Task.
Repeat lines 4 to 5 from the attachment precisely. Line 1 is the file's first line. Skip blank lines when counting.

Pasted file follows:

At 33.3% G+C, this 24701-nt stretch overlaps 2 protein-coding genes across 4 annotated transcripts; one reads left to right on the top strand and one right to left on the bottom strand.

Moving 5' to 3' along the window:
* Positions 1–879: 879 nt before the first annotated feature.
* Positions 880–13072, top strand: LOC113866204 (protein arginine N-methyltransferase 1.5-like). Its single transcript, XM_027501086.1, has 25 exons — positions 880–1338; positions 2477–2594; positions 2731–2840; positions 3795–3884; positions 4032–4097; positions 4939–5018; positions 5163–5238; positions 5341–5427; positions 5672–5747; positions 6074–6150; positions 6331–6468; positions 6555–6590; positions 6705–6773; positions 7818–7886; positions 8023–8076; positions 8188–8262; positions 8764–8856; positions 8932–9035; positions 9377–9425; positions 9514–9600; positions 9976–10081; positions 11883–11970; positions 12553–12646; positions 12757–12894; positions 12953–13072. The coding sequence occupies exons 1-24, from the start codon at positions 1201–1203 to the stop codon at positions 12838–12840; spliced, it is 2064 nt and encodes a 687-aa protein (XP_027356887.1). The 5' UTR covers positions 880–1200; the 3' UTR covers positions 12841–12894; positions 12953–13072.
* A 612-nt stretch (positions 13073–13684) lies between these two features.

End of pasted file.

* Positions 880–13072, top strand: LOC113866204 (protein arginine N-methyltransferase 1.5-like). Its single transcript, XM_027501086.1, has 25 exons — positions 880–1338; positions 2477–2594; positions 2731–2840; positions 3795–3884; positions 4032–4097; positions 4939–5018; positions 5163–5238; positions 5341–5427; positions 5672–5747; positions 6074–6150; positions 6331–6468; positions 6555–6590; positions 6705–6773; positions 7818–7886; positions 8023–8076; positions 8188–8262; positions 8764–8856; positions 8932–9035; positions 9377–9425; positions 9514–9600; positions 9976–10081; positions 11883–11970; positions 12553–12646; positions 12757–12894; positions 12953–13072. The coding sequence occupies exons 1-24, from the start codon at positions 1201–1203 to the stop codon at positions 12838–12840; spliced, it is 2064 nt and encodes a 687-aa protein (XP_027356887.1). The 5' UTR covers positions 880–1200; the 3' UTR covers positions 12841–12894; positions 12953–13072.
* A 612-nt stretch (positions 13073–13684) lies between these two features.